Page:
Obahiagbon writes back

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By Olatunji Dare
First, a preface to the epistle.
Four columns ago, I dispatched from this platform an open letter to my aburo and kindred soul, (Patrick) Osahon Obahiagbon, Esquire, attorney-at-law, former federal lawmaker and most recently Chief of Staff to the former Comrade Governor of Edo State, Adams Oshiomhole, desirous of communing with him after a prolonged intermission that had eventuated against my best will, no less against his.
Because of the constraints of space and time, and even taking into account his capacious mind, his fecund imagination and his capacity for throwing up the most penetrating insights, to say nothing of the amplitude of the lexical arsenal with which he expounds his thoughts, one can go only so far in wantonly inflicting one’s reminiscences on him, though I must hasten to insist that even at that conjuncture, you will find no one more accommodating, more obliging than Himself the Igodomigodo.
Challenges bring out the best in him, as his reply to the dispatch aforementioned, issued under his own hand within 48 hours of receiving it, not through an amanuensis, indicates powerfully. He never disappoints.
I have not sought his permission to share it with the public. Something tell me that he will welcome my doing so, in the hope that it might generate some mirth that could dispel, however slightly and fleetingly, the foreboding loosed on the land by the malignant novel coronavirus.
It is certainly to be preferred to the inane conspiracy theories and the quack remedies being peddled by shamans decked out in various guises and disguises.
It is especially gratifying that no one has invited the researcher Professor Maurice Iwu to the miracle drug he claimed to have devised many years before the virus even had a name.
Better to allow him to prepare his legal defence against sweeping allegations by the EFCC that he misallocated billions of Naira in public funds during his last outing as chair of the Independent National Electoral Commission.
Over.
My Big Brother:
I must pontificate with humility, abovo, that your usual generous coruscating panegyrics as to my humdinger abilities where I senatorially perched, this time got me inebriated in an aqua of salubrious narcissism and thanks for it, because emanating from your very fastidious, critical philosophical and encyclopedic observatory, it was indeed a refreshing anodyne from the epicaricacy that malodorously swamps the political atmospherics.
But rest assured that we are consensus ad idem with Professor Wole Soyinka when he asseverated that “man shall achieve his authentic being through confrontation with the vicissitudes of life.”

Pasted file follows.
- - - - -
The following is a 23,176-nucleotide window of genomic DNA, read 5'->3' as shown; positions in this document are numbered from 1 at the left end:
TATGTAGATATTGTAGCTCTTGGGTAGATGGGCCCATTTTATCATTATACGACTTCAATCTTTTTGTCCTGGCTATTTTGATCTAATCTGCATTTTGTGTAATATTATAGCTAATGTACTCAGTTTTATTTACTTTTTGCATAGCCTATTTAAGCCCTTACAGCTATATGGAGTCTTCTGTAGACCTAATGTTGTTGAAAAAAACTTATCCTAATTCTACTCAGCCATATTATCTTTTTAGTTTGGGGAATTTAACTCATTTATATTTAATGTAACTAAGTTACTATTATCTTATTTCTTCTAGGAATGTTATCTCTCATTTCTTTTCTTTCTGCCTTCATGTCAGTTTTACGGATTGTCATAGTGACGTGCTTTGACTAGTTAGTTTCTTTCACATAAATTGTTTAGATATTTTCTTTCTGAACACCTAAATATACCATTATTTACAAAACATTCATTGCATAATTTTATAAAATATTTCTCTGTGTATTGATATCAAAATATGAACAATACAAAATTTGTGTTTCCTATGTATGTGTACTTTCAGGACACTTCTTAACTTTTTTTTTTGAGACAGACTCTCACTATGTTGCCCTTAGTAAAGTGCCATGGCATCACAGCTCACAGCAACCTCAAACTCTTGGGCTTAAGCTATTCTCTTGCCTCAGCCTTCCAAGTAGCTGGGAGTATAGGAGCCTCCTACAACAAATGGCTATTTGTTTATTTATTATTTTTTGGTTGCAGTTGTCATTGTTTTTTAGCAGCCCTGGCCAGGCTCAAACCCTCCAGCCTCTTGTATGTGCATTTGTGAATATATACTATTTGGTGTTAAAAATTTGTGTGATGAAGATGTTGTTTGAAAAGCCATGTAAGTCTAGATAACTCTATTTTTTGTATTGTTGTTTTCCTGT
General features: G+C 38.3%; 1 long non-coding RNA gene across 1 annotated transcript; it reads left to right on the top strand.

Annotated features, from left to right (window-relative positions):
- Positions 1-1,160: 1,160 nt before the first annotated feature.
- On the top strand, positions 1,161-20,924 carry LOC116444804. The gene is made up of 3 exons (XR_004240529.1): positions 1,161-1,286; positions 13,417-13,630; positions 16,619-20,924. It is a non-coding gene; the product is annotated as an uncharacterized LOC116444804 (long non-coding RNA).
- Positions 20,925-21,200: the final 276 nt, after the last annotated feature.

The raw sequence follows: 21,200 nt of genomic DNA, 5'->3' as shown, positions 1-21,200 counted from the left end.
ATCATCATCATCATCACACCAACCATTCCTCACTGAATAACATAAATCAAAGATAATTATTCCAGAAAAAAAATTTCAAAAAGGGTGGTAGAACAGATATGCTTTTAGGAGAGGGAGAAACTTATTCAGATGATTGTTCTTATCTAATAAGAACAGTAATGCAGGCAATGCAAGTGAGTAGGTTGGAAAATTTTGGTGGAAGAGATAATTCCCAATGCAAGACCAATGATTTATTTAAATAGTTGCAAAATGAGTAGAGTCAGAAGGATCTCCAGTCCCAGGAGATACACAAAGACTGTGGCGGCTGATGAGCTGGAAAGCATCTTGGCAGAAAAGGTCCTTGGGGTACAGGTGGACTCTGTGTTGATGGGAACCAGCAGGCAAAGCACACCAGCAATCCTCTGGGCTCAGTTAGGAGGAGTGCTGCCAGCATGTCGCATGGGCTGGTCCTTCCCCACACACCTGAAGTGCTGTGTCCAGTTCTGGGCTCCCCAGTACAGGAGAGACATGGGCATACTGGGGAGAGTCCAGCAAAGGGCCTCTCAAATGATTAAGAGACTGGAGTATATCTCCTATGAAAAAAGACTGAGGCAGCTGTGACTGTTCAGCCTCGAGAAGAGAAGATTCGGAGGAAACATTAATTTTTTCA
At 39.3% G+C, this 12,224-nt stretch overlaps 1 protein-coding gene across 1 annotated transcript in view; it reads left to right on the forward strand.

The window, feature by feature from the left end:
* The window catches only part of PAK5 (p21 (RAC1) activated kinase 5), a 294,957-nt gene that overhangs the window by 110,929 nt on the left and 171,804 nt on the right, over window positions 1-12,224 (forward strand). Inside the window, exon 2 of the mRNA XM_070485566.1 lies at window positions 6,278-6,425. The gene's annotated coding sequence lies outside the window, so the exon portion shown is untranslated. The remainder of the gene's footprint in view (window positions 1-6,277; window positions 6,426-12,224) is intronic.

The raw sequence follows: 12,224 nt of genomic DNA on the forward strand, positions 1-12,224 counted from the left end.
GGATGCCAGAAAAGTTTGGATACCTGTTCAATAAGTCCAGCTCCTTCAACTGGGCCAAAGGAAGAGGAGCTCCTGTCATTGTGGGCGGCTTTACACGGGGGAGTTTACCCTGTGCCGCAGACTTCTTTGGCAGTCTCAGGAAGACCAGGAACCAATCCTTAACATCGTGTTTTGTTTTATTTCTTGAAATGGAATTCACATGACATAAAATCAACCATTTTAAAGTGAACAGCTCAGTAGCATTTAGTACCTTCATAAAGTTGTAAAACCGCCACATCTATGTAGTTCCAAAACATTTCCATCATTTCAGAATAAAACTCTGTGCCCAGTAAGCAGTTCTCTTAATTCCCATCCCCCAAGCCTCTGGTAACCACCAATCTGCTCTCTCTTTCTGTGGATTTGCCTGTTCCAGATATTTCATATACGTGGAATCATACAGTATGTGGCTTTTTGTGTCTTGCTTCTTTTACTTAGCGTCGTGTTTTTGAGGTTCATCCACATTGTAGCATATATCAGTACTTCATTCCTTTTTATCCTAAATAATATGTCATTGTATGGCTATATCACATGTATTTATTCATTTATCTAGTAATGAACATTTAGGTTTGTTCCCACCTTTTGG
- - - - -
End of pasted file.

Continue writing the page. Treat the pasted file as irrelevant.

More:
Is it not bewildering that at the time of your excogitation arising itself from your seminal and ceaseless lucubrations, Muhammadu Sanusi 11, may have been skedaddled out of the throne of his forebears and that is because Nigeria unravels de die in diem?
I certainly didn’t find comfort in his alleged luxuriating in partisan ensconcement, but he has my imprimatur in his feisty and quixotic reformatory and sometimes revolutionary temper in speaking truth to power over time in spite of his own hedonistic and epicurean privileges. No doubt he exhibited some traits of intellectual and ideological megalomania but it always found anchorage in a genuine utilitarian
And transformational desire.
What rankles is that if he was dethroned for his “bad verses” and because the system could not be latitudinarian enough to accommodate his gadfly proclivities, must he be banished against the backdrop of section 35 of our Constitution that guarantees personal liberty and in view of the Court of Appeal’s sacrosanct position in the case of Attorney General Kebbi State versus Alhaji Al Mustapha Jokolo, in which the court unequivocally affirmed the illegality and unconstitutionality of such archaic practices?
My verdict is that citizen Muhammadu Sanusi should be accorded all his constitutional rights and privileges going forward.
I continue to remain an advocate for true federalism as a passe-partout in part resolution of our National Question. It is indubitable that the National Question has gnawed at Nigeria’s solar plexus and threatened its existence at various times. It was not hyperbolic when Suberu and Agbaje stigmatized Nigeria’s federalism as being plagued with “paradoxes, pathologies and irregularities.” I only need to add that we are a “federation without federalism,” apologies to Jan Erk.